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WeatherTalk: Weather is about variety, not averages

Long-term weather records show that weather is distinctly non-linear.

Cartoon of John Wheeler with a speech bubble depicting weather events

It seems the weather gets cold for a while and then it warms up again, or it gets way too dry for a while and then rains or snows a lot. Back, forth, up, down; weather is always changing from one side of average to the other. This can happen on a time scale of a few days, but it can also happen on a time scale of weeks, months, years, and longer. There is a general misconception that these ups and downs balance out over time, but they do not.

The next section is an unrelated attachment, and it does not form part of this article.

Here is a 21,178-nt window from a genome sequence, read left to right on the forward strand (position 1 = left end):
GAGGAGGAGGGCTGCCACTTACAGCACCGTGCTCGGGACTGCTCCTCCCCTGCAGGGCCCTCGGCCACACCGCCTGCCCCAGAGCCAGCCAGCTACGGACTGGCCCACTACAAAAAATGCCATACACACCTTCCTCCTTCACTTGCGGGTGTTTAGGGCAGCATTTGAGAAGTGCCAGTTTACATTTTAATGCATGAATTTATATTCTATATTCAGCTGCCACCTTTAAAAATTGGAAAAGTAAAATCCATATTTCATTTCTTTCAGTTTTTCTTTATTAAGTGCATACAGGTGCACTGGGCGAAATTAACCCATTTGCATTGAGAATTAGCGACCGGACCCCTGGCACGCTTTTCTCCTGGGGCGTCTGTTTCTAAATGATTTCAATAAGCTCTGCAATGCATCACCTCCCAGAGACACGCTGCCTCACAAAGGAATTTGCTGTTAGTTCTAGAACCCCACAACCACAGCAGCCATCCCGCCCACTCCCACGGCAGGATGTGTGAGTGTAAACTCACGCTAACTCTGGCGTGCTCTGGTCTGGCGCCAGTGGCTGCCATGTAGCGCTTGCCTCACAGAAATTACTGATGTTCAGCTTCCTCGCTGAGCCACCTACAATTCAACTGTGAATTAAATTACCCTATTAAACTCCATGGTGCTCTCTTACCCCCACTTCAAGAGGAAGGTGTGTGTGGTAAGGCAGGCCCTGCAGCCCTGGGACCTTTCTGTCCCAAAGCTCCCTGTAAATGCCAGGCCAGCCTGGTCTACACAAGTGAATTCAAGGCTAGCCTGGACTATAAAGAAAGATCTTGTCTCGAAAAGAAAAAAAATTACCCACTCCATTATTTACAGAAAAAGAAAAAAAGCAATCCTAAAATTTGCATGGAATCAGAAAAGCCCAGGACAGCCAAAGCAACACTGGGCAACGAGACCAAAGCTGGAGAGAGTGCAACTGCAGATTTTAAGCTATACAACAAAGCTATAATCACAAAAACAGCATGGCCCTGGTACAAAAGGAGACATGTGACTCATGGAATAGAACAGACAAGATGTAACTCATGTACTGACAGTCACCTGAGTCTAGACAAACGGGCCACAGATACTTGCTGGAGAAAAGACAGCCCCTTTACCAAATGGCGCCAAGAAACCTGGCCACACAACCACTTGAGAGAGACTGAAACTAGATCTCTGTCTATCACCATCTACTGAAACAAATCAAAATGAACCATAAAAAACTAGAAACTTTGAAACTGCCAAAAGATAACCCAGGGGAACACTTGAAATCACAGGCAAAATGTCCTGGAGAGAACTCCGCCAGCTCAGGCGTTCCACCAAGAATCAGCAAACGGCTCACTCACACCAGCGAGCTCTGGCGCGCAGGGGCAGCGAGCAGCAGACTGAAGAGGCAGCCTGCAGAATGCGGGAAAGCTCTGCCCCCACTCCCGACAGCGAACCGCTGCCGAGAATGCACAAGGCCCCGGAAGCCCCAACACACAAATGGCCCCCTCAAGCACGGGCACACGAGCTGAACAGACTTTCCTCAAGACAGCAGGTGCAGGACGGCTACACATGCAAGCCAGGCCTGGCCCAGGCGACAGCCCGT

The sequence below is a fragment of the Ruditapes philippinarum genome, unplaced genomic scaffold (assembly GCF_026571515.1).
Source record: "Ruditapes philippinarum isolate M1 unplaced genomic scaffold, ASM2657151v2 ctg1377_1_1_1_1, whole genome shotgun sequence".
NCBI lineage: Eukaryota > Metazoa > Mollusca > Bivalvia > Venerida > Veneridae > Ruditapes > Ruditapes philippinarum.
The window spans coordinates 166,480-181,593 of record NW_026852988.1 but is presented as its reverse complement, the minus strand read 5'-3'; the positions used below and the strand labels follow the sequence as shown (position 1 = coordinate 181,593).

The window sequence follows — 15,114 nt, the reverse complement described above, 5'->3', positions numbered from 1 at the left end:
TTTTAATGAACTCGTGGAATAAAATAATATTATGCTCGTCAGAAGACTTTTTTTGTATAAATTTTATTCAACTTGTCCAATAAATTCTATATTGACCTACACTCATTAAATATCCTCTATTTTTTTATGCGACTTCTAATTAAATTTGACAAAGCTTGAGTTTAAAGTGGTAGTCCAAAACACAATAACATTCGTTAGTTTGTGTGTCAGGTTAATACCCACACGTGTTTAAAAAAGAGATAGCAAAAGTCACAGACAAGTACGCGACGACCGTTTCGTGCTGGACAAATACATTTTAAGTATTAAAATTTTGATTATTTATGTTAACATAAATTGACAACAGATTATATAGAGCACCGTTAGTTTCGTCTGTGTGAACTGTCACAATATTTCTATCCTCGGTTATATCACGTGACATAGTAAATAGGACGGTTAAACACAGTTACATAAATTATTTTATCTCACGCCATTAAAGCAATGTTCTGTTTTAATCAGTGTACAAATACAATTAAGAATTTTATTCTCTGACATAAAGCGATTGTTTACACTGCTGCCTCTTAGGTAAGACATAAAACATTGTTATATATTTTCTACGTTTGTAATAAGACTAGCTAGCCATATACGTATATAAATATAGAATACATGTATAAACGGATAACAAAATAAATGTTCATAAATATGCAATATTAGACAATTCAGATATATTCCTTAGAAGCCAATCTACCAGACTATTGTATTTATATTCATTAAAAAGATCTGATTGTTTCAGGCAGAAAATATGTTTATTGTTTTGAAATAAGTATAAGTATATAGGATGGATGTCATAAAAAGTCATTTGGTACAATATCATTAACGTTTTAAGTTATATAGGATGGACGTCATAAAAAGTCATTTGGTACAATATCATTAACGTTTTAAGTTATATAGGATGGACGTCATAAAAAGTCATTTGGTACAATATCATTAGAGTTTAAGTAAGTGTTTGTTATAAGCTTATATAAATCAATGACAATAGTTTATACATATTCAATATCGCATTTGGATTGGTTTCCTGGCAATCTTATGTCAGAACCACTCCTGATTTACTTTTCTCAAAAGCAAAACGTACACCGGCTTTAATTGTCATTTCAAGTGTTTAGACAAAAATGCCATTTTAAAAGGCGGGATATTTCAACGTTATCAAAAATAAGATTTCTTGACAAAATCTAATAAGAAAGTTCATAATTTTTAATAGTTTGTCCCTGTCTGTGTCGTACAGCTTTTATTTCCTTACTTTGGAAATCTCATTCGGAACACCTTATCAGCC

Long-term weather records show that weather is distinctly non-linear. Over short and long periods of time, such as days and weeks or decades and centuries, the warm spells do not completely balance out the cool spells. Likewise, the wet cycles do not balance out the droughts. This means that our concept of “average," particularly in the Northern Plains and Upper Midwest, is of limited usefulness.

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